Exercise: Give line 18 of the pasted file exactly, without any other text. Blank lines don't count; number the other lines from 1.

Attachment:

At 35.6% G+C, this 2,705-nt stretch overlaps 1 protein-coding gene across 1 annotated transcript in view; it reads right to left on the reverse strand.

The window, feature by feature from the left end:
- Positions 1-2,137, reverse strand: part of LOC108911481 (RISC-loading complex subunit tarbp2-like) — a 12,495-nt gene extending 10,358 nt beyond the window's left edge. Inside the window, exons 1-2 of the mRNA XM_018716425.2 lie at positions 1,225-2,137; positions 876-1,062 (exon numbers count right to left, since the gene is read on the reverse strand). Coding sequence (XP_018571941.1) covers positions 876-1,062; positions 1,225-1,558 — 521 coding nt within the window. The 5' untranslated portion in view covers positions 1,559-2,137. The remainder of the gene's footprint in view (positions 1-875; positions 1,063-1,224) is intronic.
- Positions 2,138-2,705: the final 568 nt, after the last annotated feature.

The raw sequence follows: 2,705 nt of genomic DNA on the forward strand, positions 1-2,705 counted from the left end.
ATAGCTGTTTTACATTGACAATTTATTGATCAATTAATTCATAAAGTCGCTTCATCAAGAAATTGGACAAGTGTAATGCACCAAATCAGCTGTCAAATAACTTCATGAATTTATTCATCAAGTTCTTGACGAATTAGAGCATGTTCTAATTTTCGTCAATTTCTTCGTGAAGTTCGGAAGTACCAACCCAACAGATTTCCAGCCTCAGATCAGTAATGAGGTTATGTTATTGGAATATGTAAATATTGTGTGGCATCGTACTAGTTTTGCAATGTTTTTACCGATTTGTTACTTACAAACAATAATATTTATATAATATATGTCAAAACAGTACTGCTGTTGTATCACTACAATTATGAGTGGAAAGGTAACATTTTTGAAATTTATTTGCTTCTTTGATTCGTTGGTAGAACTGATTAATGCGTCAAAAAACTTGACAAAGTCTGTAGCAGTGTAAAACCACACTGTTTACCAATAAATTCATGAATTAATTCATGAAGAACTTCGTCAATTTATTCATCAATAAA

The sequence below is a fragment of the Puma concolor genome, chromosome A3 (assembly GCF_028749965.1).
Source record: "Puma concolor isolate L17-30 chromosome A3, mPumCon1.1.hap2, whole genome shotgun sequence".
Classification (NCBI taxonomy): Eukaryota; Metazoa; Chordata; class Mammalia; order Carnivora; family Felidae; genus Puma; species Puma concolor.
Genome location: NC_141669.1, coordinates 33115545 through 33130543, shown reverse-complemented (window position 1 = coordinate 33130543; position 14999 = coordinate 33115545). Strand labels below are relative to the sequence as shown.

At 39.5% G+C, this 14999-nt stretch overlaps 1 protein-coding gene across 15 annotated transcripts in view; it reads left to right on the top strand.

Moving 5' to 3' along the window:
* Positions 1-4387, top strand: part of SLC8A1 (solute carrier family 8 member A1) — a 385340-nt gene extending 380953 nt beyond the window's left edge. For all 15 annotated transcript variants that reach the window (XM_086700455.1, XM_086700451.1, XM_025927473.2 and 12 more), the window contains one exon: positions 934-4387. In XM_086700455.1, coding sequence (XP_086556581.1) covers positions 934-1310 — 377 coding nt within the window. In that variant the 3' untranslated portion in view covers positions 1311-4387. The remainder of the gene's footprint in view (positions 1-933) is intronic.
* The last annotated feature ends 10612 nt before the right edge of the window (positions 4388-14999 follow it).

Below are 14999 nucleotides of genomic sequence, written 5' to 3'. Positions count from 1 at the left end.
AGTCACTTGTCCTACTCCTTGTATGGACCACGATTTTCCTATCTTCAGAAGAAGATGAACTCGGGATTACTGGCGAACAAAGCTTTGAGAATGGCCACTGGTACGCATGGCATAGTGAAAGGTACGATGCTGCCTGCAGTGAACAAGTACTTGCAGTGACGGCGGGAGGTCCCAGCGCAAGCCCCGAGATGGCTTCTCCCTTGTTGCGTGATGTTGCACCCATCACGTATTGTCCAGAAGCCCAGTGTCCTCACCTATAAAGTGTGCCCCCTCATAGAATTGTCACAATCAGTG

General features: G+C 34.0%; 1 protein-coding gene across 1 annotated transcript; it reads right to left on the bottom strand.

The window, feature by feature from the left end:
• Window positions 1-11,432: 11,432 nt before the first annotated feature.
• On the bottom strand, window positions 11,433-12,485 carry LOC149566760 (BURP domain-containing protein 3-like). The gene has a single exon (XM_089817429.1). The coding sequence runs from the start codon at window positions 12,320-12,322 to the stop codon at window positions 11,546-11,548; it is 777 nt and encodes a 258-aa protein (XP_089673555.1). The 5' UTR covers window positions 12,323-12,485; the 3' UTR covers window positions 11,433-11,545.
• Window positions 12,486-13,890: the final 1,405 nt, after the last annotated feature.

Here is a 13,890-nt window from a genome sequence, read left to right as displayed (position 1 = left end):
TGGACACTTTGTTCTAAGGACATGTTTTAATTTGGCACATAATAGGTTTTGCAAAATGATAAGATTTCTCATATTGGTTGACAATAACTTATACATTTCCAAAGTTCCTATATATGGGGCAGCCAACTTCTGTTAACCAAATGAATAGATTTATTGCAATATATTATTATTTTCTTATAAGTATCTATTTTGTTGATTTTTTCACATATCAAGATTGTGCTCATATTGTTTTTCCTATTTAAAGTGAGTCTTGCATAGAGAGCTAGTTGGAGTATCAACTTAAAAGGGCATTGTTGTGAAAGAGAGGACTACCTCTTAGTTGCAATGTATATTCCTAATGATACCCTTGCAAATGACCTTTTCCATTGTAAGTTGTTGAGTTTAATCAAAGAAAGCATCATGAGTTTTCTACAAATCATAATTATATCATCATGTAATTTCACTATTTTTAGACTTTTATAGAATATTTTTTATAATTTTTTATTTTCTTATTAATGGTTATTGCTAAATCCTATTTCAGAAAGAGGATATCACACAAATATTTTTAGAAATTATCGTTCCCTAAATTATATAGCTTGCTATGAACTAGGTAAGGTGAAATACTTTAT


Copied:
The window, feature by feature from the left end: